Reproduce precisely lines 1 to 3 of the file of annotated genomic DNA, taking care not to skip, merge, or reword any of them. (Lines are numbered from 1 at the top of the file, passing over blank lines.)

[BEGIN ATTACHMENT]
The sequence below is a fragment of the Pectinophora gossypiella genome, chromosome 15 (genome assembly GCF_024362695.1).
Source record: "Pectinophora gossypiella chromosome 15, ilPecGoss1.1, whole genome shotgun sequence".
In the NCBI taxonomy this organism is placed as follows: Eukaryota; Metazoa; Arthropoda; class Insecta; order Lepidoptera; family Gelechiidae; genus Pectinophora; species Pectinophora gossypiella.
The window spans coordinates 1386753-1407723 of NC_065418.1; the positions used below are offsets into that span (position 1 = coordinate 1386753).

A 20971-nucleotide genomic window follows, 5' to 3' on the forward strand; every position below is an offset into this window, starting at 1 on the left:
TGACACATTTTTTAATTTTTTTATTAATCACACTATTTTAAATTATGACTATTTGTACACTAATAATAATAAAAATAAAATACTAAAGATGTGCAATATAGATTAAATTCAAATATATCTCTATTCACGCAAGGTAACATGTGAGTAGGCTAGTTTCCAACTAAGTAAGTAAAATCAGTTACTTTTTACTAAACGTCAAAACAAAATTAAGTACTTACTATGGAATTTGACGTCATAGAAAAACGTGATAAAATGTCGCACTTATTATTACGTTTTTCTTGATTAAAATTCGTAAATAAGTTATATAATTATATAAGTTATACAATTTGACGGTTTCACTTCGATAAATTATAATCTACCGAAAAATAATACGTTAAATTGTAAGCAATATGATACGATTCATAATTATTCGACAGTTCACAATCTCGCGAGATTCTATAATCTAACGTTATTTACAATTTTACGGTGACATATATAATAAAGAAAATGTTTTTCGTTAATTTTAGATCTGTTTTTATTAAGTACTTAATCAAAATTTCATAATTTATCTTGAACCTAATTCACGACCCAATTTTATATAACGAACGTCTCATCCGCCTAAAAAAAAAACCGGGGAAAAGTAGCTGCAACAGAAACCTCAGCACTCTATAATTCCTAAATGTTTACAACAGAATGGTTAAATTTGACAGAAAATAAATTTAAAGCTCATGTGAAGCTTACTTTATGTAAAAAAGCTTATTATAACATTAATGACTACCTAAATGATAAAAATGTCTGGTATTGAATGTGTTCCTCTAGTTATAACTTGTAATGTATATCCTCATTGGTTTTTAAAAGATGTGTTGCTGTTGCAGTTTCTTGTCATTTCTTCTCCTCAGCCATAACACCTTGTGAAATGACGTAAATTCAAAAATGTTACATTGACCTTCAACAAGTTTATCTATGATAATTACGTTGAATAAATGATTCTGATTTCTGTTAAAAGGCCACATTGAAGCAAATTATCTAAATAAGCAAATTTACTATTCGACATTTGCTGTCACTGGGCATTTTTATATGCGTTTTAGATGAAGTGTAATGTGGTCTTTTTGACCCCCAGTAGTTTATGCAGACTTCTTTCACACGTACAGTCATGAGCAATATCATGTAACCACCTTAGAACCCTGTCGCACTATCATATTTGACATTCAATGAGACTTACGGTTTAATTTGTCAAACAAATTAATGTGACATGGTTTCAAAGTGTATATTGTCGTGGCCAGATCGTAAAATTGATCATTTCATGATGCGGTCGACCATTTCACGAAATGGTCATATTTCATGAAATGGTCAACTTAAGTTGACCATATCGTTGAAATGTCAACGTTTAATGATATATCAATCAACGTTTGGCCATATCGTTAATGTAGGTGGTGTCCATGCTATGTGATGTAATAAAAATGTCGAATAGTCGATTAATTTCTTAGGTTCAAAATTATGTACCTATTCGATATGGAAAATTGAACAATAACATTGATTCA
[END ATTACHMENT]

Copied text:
The sequence below is a fragment of the Pectinophora gossypiella genome, chromosome 15 (genome assembly GCF_024362695.1).
Source record: "Pectinophora gossypiella chromosome 15, ilPecGoss1.1, whole genome shotgun sequence".
In the NCBI taxonomy this organism is placed as follows: Eukaryota; Metazoa; Arthropoda; class Insecta; order Lepidoptera; family Gelechiidae; genus Pectinophora; species Pectinophora gossypiella.